Rational High-level Threat Modeling
Please make sure you check out the preceding post in the series: An Introduction to Rational Security
In order to figure out what needs to happen, we need to understand our stakeholders’ concerns by looking at our operation holistically from a 30000 feet view. These concerns often come from …
- regulatory obligations imposed by government and standards bodies,
- security obligations towards customers, society, etc.,
- policies inside the organization, and
- business goals.
We will use those to examine what is important to us, what we need to protect, and understand the context of why security efforts must be undertaken. This will give us the ability to form disaster scenarios in terms our business stakeholders can understand, e.g. financial, legal, reputational, ethical. These disaster scenarios will serve as the basis for our threat model, which allows us to understand ahead of time where attacks are likely to come from, what the attack is likely to look like, and what can go wrong at which point. It allows us to prune entire classes or areas of attack.
Consider the following estimation you might come across in boardrooms:
Vulnerability * Probability * Impact = Risk. By far the most pervasive anti-patterns regarding threat modeling is using magic-quadrants, made-up severity ratings, applying some formulae, and serving it spiced up with cyber, zero-day, and botnet, all while ignoring the larger business context. Let me be absolutely clear: There is nothing best about these so-called best practices. This stems from a calculus of negligence, as illustrated by the movie Fight Club:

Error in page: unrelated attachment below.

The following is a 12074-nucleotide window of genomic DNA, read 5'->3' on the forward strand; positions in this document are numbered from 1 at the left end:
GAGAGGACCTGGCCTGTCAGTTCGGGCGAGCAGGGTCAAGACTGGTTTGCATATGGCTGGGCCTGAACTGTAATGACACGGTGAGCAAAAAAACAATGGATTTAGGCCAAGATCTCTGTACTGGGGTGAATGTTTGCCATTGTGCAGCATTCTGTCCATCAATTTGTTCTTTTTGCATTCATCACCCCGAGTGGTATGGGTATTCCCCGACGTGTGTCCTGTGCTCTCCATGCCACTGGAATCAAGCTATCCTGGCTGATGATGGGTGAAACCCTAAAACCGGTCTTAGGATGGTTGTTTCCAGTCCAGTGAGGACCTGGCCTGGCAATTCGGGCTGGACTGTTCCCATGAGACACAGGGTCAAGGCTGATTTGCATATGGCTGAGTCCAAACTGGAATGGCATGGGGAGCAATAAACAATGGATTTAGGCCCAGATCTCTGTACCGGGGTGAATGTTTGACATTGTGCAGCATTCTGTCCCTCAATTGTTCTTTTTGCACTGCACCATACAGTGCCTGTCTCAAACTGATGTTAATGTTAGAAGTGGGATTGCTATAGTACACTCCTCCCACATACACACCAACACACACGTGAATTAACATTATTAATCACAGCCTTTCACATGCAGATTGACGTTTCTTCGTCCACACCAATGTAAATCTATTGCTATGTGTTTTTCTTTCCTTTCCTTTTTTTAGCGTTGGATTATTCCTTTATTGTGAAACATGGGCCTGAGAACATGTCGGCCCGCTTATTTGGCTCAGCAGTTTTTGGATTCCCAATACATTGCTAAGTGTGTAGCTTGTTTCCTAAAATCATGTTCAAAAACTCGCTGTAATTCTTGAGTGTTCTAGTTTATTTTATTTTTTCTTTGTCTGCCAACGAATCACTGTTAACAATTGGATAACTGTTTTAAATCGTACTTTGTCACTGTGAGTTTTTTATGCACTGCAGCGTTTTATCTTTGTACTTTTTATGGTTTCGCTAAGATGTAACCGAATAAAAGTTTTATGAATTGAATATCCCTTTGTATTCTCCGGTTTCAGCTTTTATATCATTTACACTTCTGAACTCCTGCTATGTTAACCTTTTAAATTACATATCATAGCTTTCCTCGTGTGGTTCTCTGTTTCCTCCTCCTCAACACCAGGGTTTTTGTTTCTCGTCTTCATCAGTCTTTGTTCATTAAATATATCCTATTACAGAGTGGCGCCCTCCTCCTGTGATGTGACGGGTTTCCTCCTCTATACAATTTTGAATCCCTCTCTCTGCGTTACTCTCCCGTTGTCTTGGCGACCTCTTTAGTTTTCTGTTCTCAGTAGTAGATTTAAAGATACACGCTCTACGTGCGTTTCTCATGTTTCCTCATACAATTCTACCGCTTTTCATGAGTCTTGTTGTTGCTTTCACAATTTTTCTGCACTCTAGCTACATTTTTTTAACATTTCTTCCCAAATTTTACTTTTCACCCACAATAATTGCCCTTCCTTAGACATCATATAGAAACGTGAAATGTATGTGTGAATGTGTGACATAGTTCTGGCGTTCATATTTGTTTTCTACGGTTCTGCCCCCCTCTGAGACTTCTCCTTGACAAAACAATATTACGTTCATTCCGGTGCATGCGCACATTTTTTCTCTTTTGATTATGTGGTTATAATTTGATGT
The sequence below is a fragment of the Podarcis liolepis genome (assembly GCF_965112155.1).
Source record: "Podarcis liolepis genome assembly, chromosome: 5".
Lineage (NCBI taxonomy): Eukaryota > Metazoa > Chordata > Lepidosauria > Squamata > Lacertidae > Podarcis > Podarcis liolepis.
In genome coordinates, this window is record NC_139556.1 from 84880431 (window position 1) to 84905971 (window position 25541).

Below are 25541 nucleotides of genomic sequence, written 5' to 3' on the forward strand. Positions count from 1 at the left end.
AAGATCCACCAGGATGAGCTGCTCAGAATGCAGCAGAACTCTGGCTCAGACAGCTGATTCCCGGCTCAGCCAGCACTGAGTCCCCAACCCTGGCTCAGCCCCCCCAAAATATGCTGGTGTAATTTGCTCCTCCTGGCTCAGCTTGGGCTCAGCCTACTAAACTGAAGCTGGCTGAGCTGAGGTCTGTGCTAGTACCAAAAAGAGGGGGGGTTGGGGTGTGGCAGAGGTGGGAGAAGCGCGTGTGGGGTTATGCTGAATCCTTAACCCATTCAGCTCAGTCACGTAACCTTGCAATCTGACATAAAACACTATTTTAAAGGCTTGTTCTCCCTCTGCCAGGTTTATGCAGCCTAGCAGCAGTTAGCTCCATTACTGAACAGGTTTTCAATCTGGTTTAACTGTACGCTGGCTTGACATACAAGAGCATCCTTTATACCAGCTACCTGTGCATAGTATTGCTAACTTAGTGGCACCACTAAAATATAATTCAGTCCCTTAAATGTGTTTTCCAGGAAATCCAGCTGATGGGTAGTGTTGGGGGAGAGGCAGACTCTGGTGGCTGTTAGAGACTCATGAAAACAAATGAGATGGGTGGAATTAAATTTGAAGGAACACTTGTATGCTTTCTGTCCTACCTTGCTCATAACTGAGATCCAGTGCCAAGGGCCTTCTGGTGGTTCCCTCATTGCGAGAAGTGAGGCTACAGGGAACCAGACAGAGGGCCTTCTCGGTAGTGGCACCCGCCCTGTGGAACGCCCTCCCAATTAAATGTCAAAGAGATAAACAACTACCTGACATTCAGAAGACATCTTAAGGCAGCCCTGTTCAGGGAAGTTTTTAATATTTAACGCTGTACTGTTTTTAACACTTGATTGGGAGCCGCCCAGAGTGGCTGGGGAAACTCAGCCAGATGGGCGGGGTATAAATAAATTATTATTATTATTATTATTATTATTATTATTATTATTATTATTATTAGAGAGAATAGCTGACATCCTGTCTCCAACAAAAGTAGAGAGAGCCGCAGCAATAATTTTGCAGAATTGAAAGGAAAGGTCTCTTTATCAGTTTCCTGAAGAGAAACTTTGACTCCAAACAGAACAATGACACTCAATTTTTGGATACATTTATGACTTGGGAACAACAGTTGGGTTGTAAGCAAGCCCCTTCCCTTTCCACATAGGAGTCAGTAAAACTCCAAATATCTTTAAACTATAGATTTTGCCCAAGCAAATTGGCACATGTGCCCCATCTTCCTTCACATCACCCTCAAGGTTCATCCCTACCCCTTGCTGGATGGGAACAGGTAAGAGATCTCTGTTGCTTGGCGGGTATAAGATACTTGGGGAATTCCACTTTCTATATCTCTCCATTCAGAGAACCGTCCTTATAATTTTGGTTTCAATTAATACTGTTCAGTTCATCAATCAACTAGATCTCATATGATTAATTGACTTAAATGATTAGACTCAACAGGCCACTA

A new car built by my company leaves somewhere traveling at 60 mph. The rear differential locks up. The car crashes and burns with everyone trapped inside. Now, should we initiate a recall? Take the number of vehicles in the field, A, multiply by the probable rate of failure, B, multiply by the average out-of-court settlement, C. A times B times C equals X. If X is less than the cost of a recall, we don’t do one.
Leaving this example’s questionable ethics aside, let’s investigate why this approach is not actually overly helpful and how it can be improved.
- The business context and wider impact are completely ignored: It is very hard to say how probable a thing is with no data to back it up, so we are resorting to guesses, which are often made out of context and without a sufficient understanding of the problem domain, i.e. they are unlikely to hold up under scrutiny. Please note that it is not entirely unreasonable to use estimations: Insurance companies (e.g. Munich RE) or payment card providers (e.g. Visa) are directly depend on whose business is based on estimating the probability of risks eventuating – however, they have tons of data and statistical models to work with.
- The impact associated with an attack is hard to estimate and increasing: The impact is going to be determined by the shareholders, customers, government, regulatory bodies, etc. As we’re moving towards tech at the core (Mandapaty, 2016), the threat profile of most organizations opens up to attack.